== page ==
water kefir

Amazon Is Your Friend

Here is a list of items you will need:

  1. Water kefir grains
  2. HIC, Nylon mesh strainer 4 inch
  3. Swing top glass bottles 16oz 
  4. 17-inch long bottle brush
  5. Organic Sugar or Brown Sugar (I have used either, good results for both)
  6. Water filtering pitcher (at Amazon) Pur or Zero water (or Walmart)
  7.  Gallon size jars, 2- I use old olive jars (I really like olives)
  8. Wooden or plastic stirring spoon (NEVER USE METAL! It will kill the kefir grains)
  9.  Paper towel and  large rubber band
  10.  4 cup glass measuring bowl
  11.  Funnel

Being computer savvy will aid you in your water kefir pursuits.  Let’s start with going to  If you don’t have an account, you will need to set one up- phone a friend if this is beyond you.  Once you have set up your account you can look up water kefir grains in the Amazon search bar, but you are specifically looking for 1/4 cup Live Organic Water Kefir Grains (Tibicos) Natural probiotics by Florida Sun Kefir.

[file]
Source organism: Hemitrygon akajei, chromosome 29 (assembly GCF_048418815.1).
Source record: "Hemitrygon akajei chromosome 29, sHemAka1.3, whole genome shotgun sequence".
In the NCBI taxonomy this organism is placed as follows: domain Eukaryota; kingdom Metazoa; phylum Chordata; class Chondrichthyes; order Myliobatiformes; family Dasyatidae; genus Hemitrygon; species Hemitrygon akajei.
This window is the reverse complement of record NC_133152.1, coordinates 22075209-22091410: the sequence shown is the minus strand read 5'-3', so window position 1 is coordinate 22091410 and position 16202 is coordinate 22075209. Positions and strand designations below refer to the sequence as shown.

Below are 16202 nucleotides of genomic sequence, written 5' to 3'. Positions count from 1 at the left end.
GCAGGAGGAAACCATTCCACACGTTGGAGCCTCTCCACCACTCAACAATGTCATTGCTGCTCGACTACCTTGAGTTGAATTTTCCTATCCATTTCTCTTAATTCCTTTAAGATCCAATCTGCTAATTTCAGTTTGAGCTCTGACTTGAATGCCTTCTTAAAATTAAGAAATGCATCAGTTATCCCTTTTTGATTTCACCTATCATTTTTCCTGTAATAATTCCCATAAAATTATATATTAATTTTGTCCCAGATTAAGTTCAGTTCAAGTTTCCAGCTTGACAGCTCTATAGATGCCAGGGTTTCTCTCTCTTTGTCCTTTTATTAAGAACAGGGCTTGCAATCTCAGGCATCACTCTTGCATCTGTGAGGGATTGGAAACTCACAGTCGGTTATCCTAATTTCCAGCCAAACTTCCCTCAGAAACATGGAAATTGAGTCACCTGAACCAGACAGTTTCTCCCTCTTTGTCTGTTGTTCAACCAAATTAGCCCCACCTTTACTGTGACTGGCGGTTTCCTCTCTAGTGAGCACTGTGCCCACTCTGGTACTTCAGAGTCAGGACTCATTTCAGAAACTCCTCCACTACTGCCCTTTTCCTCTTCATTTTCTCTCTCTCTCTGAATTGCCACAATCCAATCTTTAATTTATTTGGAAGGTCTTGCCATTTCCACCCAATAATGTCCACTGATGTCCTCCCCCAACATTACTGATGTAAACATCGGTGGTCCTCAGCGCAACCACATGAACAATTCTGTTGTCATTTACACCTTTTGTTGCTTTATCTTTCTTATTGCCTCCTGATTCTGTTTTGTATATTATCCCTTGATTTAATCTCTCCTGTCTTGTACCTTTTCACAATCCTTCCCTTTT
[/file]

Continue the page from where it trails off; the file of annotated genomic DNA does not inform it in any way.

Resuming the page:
Homemade Water Kefir

Go ahead and add one to your cart.  You will receive 1/4 cup of water kefir grains, a 4×6 brewing bag (this is for flavoring your water with cut-up fresh or dried fruit), a business card from Florida Sun Kefir and a handy directions card. (NOTE: these water kefir grains are sensitive to cold, they are lovers of warmth.  Unless your regional temperature is above 25 F, I would wait to order them, especially if you have an outdoor mailbox).  Florida Sun Kefir has 4.6 stars out of 5.  They are very prompt with sending out the order and always answer my questions about water kefir.  They also will provide you with a website you can go to, to download a water kefir tutorial pdf.